• Model pleasure. Food is inherently enjoyable, and a healthy mindset with food acknowledges that foods must be delicious to be satisfying. Modeling pleasure may prevent children and youth from developing a rigid mindset (e.g., “food is just fuel”), which often leads to rigid eating behaviours, and shame around wanting or “craving” delicious foods.
      • Use “Gentle Nutrition”. Gentle Nutrition is a concept developed by the authors of Intuitive Eating (Tribole & Resch, 1995) which emphasizes that nutrition is not an all-or-nothing behaviour, i.e., you will not become nutrient-deficient if you happen to eat fewer vegetables than the recommended amount one day, or if you eat cake one day for your snack rather than yogurt – your weight also will not be drastically affected by this either. It is our collective behaviours overtime that matter. This can help to further combat rigid thinking around the nutritional value of foods.
      • Model intuitive and mindful eating. Intuitive eating refers to our ability to notice and respond to our hunger, fullness, and satisfaction cues, and use this internal information to drive our eating behaviour rather than external factors (e.g., time of day, calorie count, “allowed foods” from a diet, etc.). Mindful eating refers to the ability to be fully engaged in eating, and eating without distraction or avoidance. It can involve commenting on the interesting colours, smells, sounds (hello Rice Krispies!), tastes, and mouth feel of various foods, without judgment.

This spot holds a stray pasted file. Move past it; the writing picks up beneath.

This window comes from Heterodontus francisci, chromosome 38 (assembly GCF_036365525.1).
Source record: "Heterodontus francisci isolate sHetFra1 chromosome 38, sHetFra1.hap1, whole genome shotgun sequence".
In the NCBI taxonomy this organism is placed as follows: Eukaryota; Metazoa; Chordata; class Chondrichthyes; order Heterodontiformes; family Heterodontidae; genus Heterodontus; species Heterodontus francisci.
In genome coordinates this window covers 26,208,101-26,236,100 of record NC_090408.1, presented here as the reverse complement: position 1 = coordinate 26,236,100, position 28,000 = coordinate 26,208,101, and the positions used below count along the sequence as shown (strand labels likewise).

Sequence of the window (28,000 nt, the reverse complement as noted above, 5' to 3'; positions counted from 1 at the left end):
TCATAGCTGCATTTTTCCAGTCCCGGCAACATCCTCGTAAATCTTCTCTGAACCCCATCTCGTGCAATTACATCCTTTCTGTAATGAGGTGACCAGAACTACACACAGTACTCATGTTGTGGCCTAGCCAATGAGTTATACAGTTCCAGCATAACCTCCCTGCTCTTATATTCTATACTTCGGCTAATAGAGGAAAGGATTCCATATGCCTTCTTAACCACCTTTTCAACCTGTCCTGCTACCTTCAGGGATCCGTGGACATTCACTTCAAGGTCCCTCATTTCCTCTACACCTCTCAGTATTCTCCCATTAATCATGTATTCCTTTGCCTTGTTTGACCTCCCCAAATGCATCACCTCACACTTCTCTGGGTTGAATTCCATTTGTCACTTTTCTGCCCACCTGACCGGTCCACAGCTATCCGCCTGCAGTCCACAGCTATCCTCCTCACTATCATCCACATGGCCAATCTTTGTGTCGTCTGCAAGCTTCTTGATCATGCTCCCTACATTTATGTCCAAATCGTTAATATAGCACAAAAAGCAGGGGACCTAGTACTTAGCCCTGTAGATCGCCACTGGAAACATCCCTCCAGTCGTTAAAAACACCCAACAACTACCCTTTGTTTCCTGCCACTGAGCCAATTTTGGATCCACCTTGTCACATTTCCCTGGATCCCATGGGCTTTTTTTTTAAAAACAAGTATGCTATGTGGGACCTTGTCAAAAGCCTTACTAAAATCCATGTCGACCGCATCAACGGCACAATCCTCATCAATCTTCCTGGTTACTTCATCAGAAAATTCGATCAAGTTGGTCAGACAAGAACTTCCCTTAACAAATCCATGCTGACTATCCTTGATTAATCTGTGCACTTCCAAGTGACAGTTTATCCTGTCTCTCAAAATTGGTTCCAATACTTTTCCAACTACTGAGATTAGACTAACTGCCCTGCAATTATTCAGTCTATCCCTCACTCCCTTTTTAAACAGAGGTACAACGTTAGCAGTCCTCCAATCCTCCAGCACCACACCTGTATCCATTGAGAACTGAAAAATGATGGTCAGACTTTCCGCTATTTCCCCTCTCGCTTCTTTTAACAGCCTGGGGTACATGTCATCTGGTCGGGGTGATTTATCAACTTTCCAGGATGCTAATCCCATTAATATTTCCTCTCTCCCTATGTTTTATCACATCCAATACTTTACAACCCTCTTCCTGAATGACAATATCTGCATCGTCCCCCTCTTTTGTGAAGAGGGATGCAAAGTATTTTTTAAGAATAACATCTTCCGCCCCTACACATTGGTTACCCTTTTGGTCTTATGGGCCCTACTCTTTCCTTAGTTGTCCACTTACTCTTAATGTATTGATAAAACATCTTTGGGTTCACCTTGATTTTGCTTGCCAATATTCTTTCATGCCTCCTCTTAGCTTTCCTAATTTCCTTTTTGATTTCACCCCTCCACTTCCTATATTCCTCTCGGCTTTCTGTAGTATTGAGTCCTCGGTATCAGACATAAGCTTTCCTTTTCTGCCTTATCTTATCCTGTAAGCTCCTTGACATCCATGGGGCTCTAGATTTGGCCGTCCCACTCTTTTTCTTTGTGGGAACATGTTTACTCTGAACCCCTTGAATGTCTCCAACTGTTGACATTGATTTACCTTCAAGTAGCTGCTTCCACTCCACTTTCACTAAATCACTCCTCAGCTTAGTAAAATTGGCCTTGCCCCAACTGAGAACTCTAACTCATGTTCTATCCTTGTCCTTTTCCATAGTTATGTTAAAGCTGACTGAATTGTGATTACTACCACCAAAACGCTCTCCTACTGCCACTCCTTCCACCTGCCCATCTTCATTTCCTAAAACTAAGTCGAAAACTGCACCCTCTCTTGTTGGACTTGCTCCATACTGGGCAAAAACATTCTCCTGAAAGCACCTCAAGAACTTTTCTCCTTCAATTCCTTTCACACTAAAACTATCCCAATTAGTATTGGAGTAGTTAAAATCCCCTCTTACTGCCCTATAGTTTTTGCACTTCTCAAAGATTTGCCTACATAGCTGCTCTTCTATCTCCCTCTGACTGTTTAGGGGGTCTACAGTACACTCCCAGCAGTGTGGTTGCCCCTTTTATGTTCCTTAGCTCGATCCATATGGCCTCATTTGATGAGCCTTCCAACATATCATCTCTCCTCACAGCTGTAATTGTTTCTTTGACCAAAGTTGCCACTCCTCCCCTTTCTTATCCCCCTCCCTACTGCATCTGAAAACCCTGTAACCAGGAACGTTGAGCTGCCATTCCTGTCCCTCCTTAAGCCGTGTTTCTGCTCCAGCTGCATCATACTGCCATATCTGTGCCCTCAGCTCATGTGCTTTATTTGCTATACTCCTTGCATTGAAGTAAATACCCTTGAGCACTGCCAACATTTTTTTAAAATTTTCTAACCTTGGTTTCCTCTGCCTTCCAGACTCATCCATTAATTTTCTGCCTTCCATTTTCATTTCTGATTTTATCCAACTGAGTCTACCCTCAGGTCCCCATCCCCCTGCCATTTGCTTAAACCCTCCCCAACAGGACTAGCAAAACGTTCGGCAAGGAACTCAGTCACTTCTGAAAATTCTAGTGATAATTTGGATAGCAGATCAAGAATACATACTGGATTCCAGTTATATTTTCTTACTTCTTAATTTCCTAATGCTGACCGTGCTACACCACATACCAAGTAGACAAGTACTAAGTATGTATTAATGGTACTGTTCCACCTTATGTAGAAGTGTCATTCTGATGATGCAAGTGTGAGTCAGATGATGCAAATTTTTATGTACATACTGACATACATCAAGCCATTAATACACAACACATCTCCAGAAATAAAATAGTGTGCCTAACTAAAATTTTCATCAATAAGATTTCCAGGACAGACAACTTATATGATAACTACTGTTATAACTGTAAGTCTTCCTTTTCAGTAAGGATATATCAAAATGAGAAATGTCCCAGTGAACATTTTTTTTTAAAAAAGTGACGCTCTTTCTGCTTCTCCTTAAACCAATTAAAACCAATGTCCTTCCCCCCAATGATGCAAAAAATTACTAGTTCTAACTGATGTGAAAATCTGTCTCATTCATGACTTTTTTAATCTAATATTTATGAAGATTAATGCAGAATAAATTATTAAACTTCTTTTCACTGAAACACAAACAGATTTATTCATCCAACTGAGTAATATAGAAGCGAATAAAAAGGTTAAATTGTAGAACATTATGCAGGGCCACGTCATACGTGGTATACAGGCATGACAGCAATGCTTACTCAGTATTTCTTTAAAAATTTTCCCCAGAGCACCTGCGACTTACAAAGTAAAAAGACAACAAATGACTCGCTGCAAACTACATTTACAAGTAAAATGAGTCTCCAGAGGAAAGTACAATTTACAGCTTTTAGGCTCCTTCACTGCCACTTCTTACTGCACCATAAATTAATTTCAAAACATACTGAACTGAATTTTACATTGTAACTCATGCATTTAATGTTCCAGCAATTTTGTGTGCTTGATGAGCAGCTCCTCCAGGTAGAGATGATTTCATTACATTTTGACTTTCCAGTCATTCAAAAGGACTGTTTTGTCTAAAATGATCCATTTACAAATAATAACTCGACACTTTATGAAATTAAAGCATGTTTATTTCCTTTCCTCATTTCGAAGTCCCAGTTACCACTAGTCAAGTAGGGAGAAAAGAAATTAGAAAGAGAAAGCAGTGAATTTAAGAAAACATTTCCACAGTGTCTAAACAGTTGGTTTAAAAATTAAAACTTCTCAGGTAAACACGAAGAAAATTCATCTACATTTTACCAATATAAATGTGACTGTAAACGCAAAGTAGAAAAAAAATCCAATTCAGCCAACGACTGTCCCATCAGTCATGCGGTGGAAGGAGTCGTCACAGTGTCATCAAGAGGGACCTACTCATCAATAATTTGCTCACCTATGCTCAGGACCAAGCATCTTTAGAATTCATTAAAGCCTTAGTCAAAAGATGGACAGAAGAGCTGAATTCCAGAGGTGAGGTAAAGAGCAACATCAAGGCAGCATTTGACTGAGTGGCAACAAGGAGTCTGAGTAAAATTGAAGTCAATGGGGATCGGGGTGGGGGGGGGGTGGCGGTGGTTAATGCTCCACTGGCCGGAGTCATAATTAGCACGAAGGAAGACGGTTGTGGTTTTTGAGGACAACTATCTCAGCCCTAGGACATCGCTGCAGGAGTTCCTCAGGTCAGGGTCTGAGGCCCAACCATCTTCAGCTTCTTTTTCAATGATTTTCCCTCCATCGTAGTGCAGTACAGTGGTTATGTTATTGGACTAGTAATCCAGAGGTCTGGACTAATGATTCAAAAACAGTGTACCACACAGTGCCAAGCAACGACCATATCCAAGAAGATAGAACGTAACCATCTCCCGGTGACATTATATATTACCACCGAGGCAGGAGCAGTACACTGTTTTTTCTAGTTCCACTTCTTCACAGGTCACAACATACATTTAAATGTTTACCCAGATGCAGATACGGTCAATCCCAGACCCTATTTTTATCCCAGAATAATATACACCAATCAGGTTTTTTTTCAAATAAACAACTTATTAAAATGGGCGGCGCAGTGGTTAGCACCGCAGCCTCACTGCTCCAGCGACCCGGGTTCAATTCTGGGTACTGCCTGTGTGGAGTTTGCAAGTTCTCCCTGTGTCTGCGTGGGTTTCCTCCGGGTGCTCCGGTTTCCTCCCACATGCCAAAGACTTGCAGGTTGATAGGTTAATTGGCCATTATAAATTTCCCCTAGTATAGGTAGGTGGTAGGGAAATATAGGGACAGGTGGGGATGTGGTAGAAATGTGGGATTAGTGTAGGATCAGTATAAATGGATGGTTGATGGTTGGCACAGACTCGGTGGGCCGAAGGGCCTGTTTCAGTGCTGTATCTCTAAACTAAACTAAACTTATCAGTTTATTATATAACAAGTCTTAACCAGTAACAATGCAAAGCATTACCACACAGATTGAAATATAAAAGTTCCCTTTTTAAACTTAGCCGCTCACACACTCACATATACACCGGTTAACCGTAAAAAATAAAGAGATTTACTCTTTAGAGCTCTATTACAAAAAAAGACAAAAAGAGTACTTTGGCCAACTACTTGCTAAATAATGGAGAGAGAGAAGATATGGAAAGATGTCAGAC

• Model healthy body image, and body acceptance.
    • Just as with #1, children and youth learn how to treat their bodies by seeing how parents treat their own bodies. It is an unfortunate reality that most women have dieted or will diet, and many of them engage in self-deprecating talk around food and body image. A common example is: around Christmas, commenting on how treats will go “straight to my thighs” and discussing New Years resolutions around dieting. Often, children and youth take that as an indication that they should also try to change their weight and shape, and punish themselves for enjoying food. There is an overwhelming amount of research that shows that dieting does not work long term (and in fact leads to weight gain overtime) and promotes disordered eating behaviours. One of the most effective ways to prevent eating disorders is to discourage dieting in youth, and promote body acceptance.
  • Model joyful movement.
    • Exercise is most healthful when it focuses on joyful movement and fun, rather than regimented activities designed to burn as many calories as possible. In order for children and youth to remain active in adulthood, it is important for them to find activities that promote movement and pleasure. A great place to start are team sports, but activities like swimming, walking in nature, yoga, etc. are other good examples. Engaging in active movement as a family is another way to promote a healthy mindset around activity.
  • Model Help-Seeking.
    • If you are struggling with a mental illness or disordered eating, consider seeking help for it. Children and youth do what they see, and seeing a parent acknowledge a struggle without shame and seek help for it, is very powerful.